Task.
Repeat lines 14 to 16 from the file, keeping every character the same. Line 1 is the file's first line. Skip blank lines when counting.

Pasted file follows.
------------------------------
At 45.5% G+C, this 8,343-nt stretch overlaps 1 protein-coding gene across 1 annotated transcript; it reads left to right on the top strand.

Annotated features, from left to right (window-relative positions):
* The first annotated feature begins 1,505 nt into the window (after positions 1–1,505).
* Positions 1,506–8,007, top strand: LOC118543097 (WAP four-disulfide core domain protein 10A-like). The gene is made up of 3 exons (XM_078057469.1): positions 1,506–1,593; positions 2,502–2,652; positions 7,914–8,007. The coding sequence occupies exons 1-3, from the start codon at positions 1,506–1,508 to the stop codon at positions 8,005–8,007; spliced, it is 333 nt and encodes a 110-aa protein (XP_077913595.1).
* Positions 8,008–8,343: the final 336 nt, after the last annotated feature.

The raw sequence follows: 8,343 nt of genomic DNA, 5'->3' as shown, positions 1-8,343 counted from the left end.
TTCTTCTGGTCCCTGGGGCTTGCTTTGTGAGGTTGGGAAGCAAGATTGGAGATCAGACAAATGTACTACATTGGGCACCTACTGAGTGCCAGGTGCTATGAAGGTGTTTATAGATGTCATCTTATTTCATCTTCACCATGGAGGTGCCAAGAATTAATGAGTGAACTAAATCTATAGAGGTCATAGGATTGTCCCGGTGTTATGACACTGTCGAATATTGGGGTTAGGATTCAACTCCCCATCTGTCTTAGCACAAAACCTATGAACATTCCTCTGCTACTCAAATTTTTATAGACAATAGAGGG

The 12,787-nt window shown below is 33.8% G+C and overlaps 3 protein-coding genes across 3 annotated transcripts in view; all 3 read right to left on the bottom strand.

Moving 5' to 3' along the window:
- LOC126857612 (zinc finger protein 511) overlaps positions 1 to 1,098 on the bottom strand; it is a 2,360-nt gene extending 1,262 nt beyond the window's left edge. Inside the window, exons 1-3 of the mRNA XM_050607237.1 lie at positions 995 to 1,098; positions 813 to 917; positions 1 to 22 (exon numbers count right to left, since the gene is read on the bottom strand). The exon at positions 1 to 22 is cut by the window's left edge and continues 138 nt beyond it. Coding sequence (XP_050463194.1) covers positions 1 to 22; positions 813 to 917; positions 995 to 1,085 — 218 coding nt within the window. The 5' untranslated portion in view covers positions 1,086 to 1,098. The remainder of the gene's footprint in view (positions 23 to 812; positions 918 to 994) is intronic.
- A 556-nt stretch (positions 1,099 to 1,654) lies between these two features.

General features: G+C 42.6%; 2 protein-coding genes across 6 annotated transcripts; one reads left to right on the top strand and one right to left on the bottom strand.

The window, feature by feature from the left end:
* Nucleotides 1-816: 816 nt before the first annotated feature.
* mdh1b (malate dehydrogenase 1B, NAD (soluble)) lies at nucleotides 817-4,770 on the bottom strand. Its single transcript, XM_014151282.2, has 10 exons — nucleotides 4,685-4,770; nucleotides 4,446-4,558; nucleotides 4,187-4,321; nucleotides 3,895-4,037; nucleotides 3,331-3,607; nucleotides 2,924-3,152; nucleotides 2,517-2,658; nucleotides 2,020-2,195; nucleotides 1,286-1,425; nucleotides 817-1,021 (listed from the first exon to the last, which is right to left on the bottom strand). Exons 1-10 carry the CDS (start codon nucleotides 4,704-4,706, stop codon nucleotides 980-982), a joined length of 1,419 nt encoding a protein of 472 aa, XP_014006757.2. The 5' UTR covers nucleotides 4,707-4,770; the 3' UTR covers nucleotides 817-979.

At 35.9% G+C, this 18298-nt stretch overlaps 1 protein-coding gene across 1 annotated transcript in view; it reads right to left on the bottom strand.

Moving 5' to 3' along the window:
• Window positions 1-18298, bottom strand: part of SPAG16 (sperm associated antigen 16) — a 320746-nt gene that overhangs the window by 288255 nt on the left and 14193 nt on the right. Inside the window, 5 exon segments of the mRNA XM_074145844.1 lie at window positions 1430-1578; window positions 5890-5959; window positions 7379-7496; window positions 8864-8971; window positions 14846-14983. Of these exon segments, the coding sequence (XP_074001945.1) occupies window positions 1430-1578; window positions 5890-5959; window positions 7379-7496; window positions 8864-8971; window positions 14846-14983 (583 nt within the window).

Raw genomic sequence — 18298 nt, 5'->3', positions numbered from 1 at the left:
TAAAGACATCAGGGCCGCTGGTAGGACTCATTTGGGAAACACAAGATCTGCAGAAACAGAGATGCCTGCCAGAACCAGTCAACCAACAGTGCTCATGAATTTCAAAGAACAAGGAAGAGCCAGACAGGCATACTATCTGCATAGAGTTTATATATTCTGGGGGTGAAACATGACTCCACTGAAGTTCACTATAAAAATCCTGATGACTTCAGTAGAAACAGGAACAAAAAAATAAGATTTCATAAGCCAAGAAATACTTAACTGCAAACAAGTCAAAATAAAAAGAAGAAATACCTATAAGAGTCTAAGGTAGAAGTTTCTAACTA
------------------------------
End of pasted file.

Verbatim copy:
* Nucleotides 1-816: 816 nt before the first annotated feature.
* mdh1b (malate dehydrogenase 1B, NAD (soluble)) lies at nucleotides 817-4,770 on the bottom strand. Its single transcript, XM_014151282.2, has 10 exons — nucleotides 4,685-4,770; nucleotides 4,446-4,558; nucleotides 4,187-4,321; nucleotides 3,895-4,037; nucleotides 3,331-3,607; nucleotides 2,924-3,152; nucleotides 2,517-2,658; nucleotides 2,020-2,195; nucleotides 1,286-1,425; nucleotides 817-1,021 (listed from the first exon to the last, which is right to left on the bottom strand). Exons 1-10 carry the CDS (start codon nucleotides 4,704-4,706, stop codon nucleotides 980-982), a joined length of 1,419 nt encoding a protein of 472 aa, XP_014006757.2. The 5' UTR covers nucleotides 4,707-4,770; the 3' UTR covers nucleotides 817-979.

At 35.9% G+C, this 18298-nt stretch overlaps 1 protein-coding gene across 1 annotated transcript in view; it reads right to left on the bottom strand.